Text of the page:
X ssl=[μ/(μ+K d)] Eq. 6
Where: μ is the specific growth rate of the cells (hr−1),and Kd is the death rate constant for the yeast (hr−1) (where Kd is a function of temperature, nutrient concentration, and toxic/inhibitory compound concentrations). Based on this analysis, we can see that if a cell population (i.e. the cells in one particular yeast pellet) is exposed to continuous conditions of zero growth, the steady state live cell density will be zero. Thus it is important for a pellet to occasionally see conditions allowing cell growth. There will be no problem for operation of reactor in the consecutive batch mode, as conditions at the beginning of the fermentation are conducive to growth (low ethanol, fresh nutrients). For the continuous cascade reactor, it is important that stage 1 conditions be maintained such that there is cell growth, with the overflow of these younger cells from stage one to stage two and subsequent stages refreshing the population of these stages where there will be little or no cell growth due to the higher solution osmolality (largely due to ethanol concentration).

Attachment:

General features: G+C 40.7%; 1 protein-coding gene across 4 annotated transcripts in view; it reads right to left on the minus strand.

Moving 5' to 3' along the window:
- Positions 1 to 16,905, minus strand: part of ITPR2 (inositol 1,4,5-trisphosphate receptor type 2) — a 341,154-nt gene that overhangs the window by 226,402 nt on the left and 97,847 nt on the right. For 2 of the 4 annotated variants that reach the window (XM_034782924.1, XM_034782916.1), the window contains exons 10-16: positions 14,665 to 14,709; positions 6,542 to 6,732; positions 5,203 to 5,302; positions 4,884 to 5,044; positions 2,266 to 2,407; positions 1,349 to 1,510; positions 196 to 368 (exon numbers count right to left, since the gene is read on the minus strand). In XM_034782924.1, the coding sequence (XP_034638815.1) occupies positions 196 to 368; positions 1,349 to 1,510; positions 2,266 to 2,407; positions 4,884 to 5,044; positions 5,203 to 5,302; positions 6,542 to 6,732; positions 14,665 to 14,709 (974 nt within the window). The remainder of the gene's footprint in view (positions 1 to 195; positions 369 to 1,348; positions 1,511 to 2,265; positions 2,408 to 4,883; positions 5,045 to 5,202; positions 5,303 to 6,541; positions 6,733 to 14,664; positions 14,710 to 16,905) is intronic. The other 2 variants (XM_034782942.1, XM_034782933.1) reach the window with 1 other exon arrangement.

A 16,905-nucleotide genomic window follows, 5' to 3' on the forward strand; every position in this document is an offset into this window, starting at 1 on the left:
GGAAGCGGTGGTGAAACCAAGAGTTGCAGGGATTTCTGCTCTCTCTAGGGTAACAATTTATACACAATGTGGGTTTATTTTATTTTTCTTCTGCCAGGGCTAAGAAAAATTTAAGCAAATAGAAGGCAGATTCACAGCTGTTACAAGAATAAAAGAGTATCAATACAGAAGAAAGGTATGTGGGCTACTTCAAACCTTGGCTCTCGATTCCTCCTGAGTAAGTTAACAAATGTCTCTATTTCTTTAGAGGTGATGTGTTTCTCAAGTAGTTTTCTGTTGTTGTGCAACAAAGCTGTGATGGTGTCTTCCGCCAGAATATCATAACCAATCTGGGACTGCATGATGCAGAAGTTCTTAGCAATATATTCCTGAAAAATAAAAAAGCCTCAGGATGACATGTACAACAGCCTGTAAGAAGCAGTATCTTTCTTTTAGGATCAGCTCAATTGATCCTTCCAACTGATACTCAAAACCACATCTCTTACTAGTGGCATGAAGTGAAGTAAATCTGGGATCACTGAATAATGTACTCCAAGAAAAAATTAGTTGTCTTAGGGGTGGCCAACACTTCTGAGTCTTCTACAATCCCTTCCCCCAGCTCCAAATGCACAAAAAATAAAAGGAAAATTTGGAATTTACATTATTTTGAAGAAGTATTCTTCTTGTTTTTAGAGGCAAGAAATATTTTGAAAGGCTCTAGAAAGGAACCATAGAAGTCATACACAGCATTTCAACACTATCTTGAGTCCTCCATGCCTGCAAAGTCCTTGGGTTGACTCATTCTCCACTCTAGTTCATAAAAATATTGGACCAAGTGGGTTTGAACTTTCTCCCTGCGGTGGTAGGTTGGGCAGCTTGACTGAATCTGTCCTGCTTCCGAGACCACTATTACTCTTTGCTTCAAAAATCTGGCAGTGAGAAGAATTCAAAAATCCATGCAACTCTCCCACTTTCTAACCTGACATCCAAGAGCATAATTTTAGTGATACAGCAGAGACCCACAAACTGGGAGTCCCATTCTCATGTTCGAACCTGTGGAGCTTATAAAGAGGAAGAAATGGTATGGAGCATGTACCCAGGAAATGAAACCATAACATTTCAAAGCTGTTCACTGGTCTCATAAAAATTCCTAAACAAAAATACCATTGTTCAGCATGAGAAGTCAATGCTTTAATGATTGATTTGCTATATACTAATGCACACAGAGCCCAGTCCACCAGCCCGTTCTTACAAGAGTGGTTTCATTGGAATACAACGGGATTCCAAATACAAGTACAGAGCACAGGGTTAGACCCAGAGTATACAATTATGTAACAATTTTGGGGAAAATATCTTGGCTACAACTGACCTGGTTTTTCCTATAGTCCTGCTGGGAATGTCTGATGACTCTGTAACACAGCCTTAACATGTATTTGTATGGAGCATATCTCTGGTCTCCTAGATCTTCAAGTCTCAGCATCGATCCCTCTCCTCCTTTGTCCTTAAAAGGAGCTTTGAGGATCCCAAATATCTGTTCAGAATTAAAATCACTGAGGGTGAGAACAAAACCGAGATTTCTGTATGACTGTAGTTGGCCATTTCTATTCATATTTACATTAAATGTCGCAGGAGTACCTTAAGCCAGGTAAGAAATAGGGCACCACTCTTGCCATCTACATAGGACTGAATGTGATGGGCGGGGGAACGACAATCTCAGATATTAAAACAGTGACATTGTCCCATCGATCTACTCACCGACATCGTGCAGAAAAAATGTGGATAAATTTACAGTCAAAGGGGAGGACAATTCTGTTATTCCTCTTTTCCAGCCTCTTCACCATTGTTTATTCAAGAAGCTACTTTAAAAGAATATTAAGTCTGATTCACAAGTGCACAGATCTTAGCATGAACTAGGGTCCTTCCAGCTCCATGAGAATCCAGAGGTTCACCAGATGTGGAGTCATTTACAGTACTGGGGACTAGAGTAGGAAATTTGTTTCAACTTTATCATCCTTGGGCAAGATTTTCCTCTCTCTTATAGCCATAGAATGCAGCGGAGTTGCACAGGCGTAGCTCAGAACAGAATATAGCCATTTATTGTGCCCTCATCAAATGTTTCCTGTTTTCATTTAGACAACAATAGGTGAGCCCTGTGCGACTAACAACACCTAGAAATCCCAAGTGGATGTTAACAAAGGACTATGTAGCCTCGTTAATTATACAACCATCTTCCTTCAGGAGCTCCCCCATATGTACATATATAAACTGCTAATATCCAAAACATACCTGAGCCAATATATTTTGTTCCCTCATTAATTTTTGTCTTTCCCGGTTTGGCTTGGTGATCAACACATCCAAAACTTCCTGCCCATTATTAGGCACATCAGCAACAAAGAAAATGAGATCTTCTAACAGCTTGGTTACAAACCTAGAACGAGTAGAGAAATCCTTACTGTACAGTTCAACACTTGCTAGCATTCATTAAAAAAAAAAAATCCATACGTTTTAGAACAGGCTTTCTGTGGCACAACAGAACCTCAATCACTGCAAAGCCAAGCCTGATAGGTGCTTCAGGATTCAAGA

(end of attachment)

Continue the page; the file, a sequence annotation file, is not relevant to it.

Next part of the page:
- SUMMARY OF THE INVENTION
The use of highly floccculent yeast for continuous reactors has been demonstrated by APV in a tower fermenter. Cell densities of 70-80 g/l were reported (Greenshield and Smith, 1970). Chen and Gong (1986) did further work on a flocculent tower type reactor. Cysewski and Wilke (1977) used a simple settler with cell recycle to attain high cell densities in a stirred reactor. However, no one has successfully applied a flocculent yeast fermentation to molasses, shown the stable long term performance obtained with our strain of yeast, or developed a minimal effluent process as described in this invention.